I’m the kind of runner who sports stores dream about. I get anxious about the distances and so I focus on all the potential obstacles in my control, and then try to obliterate them. Clothing and footwear are at the top of the list.
For example, if I’m worried about how far I have to go, my thoughts go like this:
“I think my socks are too tight. Or maybe my shoes are too loose. Or too tight. I can’t tell. Something is wrong in the foot department. And my shorts. I think they might chafe. A lot. Everywhere. I think I need new shoes. And shorts. And socks.”
Since most published info on the topic of running footwear suggests replacing shoes after extensive mileage or time, I didn’t have to feel guilty that my anxiety was sending me into retail therapy. I felt justified in going to the local running store and buying new shoes. And also new socks. And different shorts. I needed them. No point in putting in the mileage without the right gear, I say.
But let’s just focus on the footwear a little more closely. I was running in pair of shoes that were a free bonus when signing up for a race. Free is good! So that’s what I used, but honestly, running was just really uncomfortable. After a lot of procrastinating, I did finally go to a reputable running store and they analyzed my gait – very modern stuff – they watched me run on a treadmill, measured me, watched me walk, and all sorts of other things I don’t remember, but they pulled out a pair of Asics (Nimbus) and slipped heaven onto my feet. Those shoes actually made me feel better! Worth the money.
Then, when I needed replacements, Asics had modified the Nimbus and the new version was a little different, so I had to get a different size, which was almost OK except that I started getting a permanent blister. No problem. I’ve got grit. I can run with a perma-blister.
Then, my left knee just rebelled. After the Sept and Nov half marathons, I had a serious IT band issue – my left knee hot, angry, and unwilling to support anymore running. I stopped running for a couple of months and I didn’t even feel bad about it.
Then, I went to get help. And the physical therapist did a full-on gait analysis. The running store’s eval was child’s play compared to the physical therapist’s. He started with strength and balance tests, then put me on the treadmill, with shoes, barefoot, with video, and replay, and discussion, and supportive conversation about how I was running ALL WRONG and no wonder my body hurt! I had to relearn how to run. (This is totally worth it’s own posting, so I won’t go into more details now.)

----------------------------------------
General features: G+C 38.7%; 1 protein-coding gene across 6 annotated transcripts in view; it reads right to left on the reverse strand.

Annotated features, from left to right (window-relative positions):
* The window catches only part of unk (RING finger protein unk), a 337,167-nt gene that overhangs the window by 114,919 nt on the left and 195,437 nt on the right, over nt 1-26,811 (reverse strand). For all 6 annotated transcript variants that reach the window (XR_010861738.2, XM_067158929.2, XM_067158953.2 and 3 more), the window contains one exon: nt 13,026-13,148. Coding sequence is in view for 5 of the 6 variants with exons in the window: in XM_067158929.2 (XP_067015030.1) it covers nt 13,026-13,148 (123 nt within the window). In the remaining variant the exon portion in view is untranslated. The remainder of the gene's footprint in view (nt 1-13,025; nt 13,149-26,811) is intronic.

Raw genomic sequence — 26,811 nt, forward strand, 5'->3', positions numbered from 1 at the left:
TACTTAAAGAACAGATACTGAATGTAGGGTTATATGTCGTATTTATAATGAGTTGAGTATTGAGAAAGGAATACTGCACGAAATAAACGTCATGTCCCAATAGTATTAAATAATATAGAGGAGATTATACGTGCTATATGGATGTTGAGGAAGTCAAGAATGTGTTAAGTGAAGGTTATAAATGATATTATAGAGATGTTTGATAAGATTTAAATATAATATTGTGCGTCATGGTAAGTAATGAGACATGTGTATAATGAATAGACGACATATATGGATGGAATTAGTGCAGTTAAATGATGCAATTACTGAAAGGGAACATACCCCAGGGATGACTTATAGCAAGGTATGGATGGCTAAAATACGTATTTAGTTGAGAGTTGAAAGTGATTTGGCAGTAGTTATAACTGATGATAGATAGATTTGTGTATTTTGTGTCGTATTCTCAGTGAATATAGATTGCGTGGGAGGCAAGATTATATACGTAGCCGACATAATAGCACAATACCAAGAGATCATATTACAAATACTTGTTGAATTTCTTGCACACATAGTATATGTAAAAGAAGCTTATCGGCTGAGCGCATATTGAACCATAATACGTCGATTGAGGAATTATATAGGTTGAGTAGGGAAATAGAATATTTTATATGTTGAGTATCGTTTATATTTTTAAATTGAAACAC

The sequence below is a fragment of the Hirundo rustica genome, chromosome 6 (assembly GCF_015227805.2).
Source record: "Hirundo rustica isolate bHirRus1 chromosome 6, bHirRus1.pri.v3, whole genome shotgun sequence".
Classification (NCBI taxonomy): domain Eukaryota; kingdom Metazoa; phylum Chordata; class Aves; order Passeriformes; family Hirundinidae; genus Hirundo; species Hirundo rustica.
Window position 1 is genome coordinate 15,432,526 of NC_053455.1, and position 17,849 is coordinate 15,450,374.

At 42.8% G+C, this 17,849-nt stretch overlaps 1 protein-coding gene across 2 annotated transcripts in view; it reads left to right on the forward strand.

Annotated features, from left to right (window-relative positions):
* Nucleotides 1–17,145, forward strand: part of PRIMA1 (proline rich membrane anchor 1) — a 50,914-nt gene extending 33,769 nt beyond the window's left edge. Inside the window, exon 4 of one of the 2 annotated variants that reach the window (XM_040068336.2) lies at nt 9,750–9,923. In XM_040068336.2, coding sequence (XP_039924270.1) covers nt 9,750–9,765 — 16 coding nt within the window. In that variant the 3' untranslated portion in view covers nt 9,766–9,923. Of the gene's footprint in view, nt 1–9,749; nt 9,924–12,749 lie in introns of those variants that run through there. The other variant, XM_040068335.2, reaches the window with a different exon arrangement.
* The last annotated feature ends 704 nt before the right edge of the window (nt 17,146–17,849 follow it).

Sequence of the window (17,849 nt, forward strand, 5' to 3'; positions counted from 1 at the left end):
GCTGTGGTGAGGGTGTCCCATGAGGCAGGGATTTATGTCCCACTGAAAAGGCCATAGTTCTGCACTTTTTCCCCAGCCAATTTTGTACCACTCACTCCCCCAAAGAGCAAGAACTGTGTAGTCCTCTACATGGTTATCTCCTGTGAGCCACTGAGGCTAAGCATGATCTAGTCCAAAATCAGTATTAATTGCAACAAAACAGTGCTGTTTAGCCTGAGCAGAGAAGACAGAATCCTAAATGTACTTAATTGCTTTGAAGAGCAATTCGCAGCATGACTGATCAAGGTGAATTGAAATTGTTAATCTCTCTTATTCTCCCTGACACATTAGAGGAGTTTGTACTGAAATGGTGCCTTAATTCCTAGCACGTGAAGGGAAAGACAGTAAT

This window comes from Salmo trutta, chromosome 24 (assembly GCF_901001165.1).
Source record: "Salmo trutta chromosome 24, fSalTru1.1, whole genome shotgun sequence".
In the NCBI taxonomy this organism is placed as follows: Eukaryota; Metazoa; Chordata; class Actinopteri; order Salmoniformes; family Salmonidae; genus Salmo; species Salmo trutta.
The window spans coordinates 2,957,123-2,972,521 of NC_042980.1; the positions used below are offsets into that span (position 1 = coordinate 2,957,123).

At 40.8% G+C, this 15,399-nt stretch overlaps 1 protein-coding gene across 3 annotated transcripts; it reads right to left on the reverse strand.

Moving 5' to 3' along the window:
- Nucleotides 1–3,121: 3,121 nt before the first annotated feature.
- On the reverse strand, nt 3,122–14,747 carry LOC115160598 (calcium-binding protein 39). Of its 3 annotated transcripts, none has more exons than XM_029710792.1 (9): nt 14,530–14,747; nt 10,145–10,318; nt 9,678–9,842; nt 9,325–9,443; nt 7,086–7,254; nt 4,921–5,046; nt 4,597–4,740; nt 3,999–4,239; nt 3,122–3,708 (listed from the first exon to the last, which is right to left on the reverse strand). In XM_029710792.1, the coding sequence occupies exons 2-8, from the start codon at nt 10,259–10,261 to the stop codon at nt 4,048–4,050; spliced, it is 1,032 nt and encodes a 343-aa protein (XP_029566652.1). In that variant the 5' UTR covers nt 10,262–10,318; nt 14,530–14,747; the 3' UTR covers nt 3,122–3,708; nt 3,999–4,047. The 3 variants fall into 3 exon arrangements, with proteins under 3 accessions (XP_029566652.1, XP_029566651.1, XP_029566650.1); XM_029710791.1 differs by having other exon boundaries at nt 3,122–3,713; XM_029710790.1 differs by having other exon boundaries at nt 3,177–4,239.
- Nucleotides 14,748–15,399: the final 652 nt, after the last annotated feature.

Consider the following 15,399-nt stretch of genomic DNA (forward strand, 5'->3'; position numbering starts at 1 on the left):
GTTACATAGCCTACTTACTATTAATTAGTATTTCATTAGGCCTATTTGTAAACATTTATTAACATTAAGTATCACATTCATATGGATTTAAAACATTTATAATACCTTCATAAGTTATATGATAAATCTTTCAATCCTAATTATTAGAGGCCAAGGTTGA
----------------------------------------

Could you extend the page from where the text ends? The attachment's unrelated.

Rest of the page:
New running technique required new shoes. So, back to the running store. I now own three pairs of running shoes – different brands and different sizes. Actually, I suppose there are bunch of runners who own lots of different shoes, but I was fine with the one pair, until I was sure that my shoes were causing my problems and I was persistent in trying to find better shoes. Since I have the tendonitis issue in my FEET, my shoes are still my primary suspects for the pain problem. We’ll see. More on that later.
And undergarments. At the beginning, I owned two running bras and I’m not even sure why I originally bought them or even when. But, they were comfy and I thought they were getting the job done until one day, after a particularly sweaty 8-miler, I hopped into the shower and cried out in pain when the water hit sores. Sores! The kind that you can’t feel happening because of the pressure of the clothing, but then when free and clear to air and water – watch out. So, with a credit card and a sad face, I was back at the running store. I now own multiple running bras. Different brands and different sizes. I still haven’t found the right one, though, because the ones I have are snug enough not to move at all, and therefore don’t chafe me, but it also means that when I’m wet with sweat, they are glued to me. I’ve thrown my back out trying to get out of them. I am still on the lookout for a running bra I can get in and out of by myself but otherwise does what it should.
All it takes is one chafing attack to initiate constant worry about friction. So, I now am a believer in Body Glide and Dr Scholl’s Rub Stick (really meant to prevent blisters in fancy shoes,but hey, it works where you need it.) Yet, even with all my preventative measures, I still managed to get a new blister on my right foot. And, if you recall, my feet are already having issues, so the blister was really just too much. Back to the running store last weekend where I laid out $12 for one pair of super socks, and then also bought a new sports bra because maybe it will be the one that keeps me safe AND I can get off without ending up in a neck brace.
(One of the nifty things about this blog set up is that while I am writing, a selection of other online articles that share words with my words show up as available inserts. On a whim, I opened one about blisters. I’ve dropped it in at the bottom of the posting. If you read it, you’ll see that I am not being a sissy. Chafing is real and I am right to be fearful of it and will be on the quest for proper gear until I am safely outfitted for a 26.2 mile haul. )
- Running 101: Blisters and Chafing (wiserunning.com)